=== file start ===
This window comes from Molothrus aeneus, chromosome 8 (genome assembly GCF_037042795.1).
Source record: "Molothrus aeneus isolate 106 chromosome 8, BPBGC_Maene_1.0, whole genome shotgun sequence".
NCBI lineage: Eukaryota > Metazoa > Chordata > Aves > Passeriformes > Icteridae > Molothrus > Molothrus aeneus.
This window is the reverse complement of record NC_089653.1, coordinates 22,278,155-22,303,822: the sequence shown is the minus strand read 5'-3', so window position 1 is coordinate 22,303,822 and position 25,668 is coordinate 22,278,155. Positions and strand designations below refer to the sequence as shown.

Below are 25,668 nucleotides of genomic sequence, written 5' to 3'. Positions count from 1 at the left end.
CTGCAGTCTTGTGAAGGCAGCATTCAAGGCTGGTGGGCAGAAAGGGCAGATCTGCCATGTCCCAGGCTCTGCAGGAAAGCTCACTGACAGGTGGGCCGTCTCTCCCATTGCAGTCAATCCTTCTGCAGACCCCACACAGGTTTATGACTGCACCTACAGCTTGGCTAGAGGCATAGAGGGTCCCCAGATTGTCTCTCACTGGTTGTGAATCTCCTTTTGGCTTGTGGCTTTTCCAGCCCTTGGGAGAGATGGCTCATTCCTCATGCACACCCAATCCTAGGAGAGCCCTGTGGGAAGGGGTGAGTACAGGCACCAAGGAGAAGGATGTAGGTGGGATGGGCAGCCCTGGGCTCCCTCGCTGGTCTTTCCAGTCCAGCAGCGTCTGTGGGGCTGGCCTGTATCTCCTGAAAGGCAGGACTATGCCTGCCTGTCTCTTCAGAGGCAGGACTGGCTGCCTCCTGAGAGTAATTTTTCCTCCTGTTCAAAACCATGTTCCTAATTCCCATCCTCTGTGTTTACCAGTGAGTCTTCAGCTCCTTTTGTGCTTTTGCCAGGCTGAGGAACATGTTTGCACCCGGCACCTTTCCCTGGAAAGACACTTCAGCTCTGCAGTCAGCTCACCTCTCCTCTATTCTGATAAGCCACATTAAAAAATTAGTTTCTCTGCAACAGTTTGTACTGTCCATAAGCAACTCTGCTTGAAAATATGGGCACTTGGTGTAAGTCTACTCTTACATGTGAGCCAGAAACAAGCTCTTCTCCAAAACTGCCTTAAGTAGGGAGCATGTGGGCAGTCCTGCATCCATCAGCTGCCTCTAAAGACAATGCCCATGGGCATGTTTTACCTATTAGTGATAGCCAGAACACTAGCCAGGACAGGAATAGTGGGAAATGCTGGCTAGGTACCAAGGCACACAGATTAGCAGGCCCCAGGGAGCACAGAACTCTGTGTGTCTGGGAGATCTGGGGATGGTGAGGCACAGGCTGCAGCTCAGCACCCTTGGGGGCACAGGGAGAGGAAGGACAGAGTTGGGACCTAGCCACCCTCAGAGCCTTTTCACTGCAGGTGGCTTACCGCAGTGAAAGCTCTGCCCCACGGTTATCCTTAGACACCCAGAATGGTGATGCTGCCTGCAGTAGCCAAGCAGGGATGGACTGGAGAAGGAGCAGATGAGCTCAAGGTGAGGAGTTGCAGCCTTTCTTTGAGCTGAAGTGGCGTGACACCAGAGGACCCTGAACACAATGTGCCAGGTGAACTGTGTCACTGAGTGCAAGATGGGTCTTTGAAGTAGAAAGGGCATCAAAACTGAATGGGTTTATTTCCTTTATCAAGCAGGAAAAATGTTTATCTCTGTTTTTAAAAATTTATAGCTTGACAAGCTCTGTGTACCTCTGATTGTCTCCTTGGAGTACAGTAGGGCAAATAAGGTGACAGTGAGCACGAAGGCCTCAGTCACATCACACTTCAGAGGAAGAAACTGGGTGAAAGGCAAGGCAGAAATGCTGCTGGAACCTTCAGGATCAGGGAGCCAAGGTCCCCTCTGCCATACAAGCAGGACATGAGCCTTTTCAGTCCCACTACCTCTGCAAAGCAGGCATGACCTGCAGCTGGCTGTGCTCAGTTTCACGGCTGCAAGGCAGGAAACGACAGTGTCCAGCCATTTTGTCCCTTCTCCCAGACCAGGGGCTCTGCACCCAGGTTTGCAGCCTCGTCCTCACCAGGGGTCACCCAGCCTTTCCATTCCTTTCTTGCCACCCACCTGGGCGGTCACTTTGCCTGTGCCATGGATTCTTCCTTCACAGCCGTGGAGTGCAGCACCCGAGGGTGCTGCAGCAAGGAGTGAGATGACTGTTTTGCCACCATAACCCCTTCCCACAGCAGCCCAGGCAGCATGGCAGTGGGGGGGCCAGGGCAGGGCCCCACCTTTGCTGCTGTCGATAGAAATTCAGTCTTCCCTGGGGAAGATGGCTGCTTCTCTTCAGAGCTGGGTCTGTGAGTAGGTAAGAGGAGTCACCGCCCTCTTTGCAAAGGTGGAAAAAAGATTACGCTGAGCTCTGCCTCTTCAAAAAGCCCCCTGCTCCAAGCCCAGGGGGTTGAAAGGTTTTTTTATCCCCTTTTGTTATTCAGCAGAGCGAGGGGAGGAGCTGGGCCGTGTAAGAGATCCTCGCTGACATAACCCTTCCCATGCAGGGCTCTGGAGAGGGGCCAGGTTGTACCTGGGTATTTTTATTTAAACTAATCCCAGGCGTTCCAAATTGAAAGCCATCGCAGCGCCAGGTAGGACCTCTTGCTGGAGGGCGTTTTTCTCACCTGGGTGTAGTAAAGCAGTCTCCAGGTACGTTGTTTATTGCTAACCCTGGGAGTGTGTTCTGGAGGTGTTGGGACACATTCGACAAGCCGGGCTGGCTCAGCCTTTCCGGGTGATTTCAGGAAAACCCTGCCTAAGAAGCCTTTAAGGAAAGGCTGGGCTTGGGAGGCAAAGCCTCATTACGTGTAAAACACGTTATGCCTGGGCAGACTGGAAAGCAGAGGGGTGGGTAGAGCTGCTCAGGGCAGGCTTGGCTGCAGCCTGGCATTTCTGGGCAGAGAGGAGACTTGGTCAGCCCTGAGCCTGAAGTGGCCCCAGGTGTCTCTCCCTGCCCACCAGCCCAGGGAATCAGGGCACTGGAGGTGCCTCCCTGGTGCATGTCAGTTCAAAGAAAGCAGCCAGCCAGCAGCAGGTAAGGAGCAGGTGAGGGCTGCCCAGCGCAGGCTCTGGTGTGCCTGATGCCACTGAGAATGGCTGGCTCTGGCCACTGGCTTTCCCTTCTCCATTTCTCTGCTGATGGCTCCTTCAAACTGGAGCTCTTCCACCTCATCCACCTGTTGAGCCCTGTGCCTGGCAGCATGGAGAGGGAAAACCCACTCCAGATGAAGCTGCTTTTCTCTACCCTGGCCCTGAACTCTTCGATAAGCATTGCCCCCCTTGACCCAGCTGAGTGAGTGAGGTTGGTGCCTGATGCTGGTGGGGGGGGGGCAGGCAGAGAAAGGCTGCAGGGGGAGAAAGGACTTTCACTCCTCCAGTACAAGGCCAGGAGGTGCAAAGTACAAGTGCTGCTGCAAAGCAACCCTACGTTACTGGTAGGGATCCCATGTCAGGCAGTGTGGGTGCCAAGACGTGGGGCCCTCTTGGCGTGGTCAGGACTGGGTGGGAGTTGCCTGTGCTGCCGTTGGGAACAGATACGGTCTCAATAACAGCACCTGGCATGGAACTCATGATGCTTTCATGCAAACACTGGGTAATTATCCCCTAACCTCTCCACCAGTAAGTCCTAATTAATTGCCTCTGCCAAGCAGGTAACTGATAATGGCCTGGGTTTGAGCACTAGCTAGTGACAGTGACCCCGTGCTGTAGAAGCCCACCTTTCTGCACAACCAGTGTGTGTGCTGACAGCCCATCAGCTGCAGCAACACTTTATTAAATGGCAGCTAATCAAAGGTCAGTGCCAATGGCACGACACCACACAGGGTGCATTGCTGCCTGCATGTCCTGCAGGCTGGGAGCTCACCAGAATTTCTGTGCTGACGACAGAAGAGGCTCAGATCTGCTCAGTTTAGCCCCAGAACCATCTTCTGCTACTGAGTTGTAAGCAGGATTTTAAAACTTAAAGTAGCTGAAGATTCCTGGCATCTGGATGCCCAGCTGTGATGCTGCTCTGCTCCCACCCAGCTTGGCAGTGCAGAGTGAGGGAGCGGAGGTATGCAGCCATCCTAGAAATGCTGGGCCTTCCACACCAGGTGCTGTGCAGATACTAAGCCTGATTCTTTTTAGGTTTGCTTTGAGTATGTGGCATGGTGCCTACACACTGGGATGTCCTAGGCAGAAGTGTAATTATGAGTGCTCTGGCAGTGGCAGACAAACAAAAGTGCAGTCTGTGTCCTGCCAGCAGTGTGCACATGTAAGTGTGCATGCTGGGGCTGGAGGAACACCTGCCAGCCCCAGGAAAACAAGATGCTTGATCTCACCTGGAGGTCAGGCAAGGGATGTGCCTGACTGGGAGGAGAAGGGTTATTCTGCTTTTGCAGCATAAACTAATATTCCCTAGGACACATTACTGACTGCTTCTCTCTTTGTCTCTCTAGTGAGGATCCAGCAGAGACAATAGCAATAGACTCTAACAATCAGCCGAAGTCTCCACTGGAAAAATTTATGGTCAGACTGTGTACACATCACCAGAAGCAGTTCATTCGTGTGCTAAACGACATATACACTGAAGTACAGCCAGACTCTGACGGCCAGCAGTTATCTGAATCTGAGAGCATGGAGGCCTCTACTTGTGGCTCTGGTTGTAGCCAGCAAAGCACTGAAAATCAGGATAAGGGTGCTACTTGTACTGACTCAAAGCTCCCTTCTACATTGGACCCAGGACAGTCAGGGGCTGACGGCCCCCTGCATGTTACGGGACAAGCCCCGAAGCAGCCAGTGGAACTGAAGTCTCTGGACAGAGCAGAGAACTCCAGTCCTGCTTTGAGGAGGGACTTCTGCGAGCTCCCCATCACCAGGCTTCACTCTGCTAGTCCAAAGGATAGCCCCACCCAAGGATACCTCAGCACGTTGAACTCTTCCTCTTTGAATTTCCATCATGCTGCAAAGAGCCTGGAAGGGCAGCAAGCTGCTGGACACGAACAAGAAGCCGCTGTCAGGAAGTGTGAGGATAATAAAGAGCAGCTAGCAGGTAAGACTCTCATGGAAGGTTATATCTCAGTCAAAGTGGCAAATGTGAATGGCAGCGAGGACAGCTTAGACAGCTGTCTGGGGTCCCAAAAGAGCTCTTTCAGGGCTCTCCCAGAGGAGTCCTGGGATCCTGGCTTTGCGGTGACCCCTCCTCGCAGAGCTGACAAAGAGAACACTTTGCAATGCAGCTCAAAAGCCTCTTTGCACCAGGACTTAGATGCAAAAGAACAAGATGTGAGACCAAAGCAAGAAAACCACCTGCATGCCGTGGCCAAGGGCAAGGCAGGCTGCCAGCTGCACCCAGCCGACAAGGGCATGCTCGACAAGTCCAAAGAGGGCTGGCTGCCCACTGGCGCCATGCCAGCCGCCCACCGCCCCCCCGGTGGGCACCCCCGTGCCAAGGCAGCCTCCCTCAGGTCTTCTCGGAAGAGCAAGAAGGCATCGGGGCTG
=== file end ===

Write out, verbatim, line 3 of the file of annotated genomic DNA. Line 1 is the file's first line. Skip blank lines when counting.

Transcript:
NCBI lineage: Eukaryota > Metazoa > Chordata > Aves > Passeriformes > Icteridae > Molothrus > Molothrus aeneus.